Unknown Mortal Orchestra / Whitney Commonwealth Bar & Stage, Calgary AB, May 25

Unknown Mortal Orchestra / Whitney Commonwealth Bar & Stage, Calgary AB, May 25
Photo: Chris Gee
Almost a year to the day after the release of their third studio album, Multi-Love, a sold out crowd greeted Portland-via-Auckland psychedelic rockers Unknown Mortal Orchestra last night (May 25) in Calgary. In that time, the group have enjoyed increased popularity, leading to performances at festivals such as Coachella, and scads of sold out concerts.
Whitney played the first set of the night, a band that only formed last year. Their core members are vocalist and drummer Julien Ehrlich (a former member of Unknown Mortal Orchestra) and guitarist Max Kakacek (formerly of Smith Westerns), and they were joined by another guitarist, bassist, trumpet player and keyboardist. Whitney played light, playful indie pop from their upcoming debut album, Light Upon The Lake. Joyful guitar and trumpet solos fleshed out their sound.
From the moment Unknown Mortal Orchestra took the stage, it was clear that the audience were in for a highly energetic night. The band played as a unit, with intuitive knowledge of each other's playing, bringing the grooves and complicated melodies characteristic of their work to vibrant life. "How Can You Luv Me" highlighted bassist Jake Portrait's funky tendencies, while "Ur Life One Night" got the crowd dancing to its infectious guitar and bass lines. Bandleader Ruban Nielson can write a great, poppy guitar part, but what's truly incredible about his playing is its fluidity and his improvisation during solos. It's less self-congratulatory, and more virtuosic than most.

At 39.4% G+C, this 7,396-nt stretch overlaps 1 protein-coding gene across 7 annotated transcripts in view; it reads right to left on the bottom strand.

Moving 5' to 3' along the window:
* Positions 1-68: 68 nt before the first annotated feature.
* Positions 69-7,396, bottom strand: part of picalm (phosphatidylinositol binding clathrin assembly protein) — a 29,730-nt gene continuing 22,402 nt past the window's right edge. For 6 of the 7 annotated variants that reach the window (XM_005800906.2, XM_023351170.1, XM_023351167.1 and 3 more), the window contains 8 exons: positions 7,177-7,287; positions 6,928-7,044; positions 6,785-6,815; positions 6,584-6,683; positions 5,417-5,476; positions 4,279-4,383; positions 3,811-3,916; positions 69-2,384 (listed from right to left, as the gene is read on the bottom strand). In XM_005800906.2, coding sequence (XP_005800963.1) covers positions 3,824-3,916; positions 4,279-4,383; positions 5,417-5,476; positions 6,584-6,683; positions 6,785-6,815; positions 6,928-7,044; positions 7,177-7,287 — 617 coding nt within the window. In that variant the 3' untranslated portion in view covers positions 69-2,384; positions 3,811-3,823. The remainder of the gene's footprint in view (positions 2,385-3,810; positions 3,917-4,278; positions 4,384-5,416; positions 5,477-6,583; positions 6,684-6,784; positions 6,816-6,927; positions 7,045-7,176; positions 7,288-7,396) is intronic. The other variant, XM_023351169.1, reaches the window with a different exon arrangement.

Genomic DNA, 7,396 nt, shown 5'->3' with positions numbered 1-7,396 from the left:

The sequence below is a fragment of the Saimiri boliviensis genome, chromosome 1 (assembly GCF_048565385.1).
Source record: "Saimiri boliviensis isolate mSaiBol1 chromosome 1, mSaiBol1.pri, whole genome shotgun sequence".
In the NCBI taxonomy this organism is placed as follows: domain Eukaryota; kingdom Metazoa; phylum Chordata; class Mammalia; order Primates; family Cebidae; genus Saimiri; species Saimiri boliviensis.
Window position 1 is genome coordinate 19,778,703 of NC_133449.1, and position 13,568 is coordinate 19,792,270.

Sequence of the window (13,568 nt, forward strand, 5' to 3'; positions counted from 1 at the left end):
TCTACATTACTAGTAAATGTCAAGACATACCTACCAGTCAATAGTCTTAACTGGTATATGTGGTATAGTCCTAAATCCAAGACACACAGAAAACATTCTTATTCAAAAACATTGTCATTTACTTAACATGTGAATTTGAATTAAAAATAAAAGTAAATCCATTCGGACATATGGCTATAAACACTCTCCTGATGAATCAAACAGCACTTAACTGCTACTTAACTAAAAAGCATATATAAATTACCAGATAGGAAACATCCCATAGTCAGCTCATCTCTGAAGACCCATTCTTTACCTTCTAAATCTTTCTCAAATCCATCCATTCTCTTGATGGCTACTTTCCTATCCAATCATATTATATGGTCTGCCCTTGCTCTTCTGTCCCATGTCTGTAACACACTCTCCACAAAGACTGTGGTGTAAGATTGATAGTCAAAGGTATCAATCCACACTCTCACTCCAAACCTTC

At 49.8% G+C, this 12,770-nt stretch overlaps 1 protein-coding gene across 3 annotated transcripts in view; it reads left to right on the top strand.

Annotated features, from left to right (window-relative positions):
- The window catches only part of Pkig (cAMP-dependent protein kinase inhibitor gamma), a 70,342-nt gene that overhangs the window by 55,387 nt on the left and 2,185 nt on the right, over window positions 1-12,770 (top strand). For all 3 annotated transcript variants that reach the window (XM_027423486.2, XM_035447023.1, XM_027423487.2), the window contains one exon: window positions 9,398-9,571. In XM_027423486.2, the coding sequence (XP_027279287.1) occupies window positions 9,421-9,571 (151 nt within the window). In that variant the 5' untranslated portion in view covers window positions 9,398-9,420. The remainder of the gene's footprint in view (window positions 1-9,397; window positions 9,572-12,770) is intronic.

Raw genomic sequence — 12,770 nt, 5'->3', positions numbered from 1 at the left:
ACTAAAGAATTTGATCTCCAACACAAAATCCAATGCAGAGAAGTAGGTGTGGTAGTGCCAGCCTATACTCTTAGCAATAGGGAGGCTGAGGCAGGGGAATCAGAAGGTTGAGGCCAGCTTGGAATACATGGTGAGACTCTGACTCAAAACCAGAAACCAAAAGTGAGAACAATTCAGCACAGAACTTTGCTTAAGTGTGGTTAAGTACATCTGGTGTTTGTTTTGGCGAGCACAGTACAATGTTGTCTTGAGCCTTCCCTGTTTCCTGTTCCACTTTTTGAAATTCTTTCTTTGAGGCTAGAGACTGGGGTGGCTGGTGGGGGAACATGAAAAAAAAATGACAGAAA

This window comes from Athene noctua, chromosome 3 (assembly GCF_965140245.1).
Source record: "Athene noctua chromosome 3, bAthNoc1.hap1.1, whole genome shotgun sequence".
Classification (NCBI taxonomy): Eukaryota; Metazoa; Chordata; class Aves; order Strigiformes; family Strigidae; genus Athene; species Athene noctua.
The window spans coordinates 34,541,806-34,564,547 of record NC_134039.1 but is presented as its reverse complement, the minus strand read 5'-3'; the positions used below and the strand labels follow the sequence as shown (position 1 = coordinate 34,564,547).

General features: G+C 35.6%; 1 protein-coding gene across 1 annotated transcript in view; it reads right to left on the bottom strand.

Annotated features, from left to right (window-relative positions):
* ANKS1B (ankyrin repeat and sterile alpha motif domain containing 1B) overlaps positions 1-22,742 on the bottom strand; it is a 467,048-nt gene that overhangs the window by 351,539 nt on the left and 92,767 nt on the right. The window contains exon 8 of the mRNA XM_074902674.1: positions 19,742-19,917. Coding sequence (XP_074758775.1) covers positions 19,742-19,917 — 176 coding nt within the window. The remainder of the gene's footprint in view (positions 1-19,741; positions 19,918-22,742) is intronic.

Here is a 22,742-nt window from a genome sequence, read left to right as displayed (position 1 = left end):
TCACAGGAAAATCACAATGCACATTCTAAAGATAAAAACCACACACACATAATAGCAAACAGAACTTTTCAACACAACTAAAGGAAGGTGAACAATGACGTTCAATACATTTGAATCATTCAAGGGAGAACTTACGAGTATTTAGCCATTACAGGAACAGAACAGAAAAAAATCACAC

"The World is Crowded" took things down a notch, its romantic melody enrapturing the audience. Quincy McCrary's light synth lines juxtaposed drummer Riley Geare's steady beat, while the bass and guitar added texture to the song. Unknown Mortal Orchestra excel at minimalism, which was perhaps best heard in their performance of "So Good at Being in Trouble." Keyboardist McCrary shone during a break of jazz and classical influenced improvisation, before Geare joined in on drums.
A handful of strong cuts from Multi-Love completed the set, the ever-changing rhythms of "Like Acid Rain" keeping the crowd on their toes, while "Necessary Evil" experienced a tech mishap before the band hit their stride again. The band went out with a bang, "Can't Keep Checking My Phone" getting the crowd jumping up and down with its tight polyrhythms.
By the end of the night, Nielson expressed immense gratitude and told the crowd that he genuinely loved Calgary. After experiencing this varied and powerful group of songs live, it's safe to say the adoration goes both ways.